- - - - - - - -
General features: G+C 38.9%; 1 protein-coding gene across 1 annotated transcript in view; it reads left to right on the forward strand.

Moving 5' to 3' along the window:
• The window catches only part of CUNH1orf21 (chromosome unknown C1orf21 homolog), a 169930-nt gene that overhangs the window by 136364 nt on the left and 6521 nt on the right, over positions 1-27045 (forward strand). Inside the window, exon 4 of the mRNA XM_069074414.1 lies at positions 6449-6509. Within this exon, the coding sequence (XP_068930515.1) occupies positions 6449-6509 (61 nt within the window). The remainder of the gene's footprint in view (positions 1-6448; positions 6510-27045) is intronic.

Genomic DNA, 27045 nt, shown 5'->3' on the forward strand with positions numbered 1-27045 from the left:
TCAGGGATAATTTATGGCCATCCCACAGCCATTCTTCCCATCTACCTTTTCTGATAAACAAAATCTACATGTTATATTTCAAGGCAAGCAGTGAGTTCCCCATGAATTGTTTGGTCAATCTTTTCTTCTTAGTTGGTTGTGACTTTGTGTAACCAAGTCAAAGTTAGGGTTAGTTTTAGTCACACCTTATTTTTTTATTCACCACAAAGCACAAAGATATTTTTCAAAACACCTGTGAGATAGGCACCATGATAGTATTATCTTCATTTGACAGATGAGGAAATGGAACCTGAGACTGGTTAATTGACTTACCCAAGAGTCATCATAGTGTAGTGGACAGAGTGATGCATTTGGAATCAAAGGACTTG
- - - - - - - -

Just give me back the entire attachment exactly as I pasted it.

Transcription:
General features: G+C 38.9%; 1 protein-coding gene across 1 annotated transcript in view; it reads left to right on the forward strand.

Moving 5' to 3' along the window:
• The window catches only part of CUNH1orf21 (chromosome unknown C1orf21 homolog), a 169930-nt gene that overhangs the window by 136364 nt on the left and 6521 nt on the right, over positions 1-27045 (forward strand). Inside the window, exon 4 of the mRNA XM_069074414.1 lies at positions 6449-6509. Within this exon, the coding sequence (XP_068930515.1) occupies positions 6449-6509 (61 nt within the window). The remainder of the gene's footprint in view (positions 1-6448; positions 6510-27045) is intronic.

Genomic DNA, 27045 nt, shown 5'->3' on the forward strand with positions numbered 1-27045 from the left:
TCAGGGATAATTTATGGCCATCCCACAGCCATTCTTCCCATCTACCTTTTCTGATAAACAAAATCTACATGTTATATTTCAAGGCAAGCAGTGAGTTCCCCATGAATTGTTTGGTCAATCTTTTCTTCTTAGTTGGTTGTGACTTTGTGTAACCAAGTCAAAGTTAGGGTTAGTTTTAGTCACACCTTATTTTTTTATTCACCACAAAGCACAAAGATATTTTTCAAAACACCTGTGAGATAGGCACCATGATAGTATTATCTTCATTTGACAGATGAGGAAATGGAACCTGAGACTGGTTAATTGACTTACCCAAGAGTCATCATAGTGTAGTGGACAGAGTGATGCATTTGGAATCAAAGGACTTG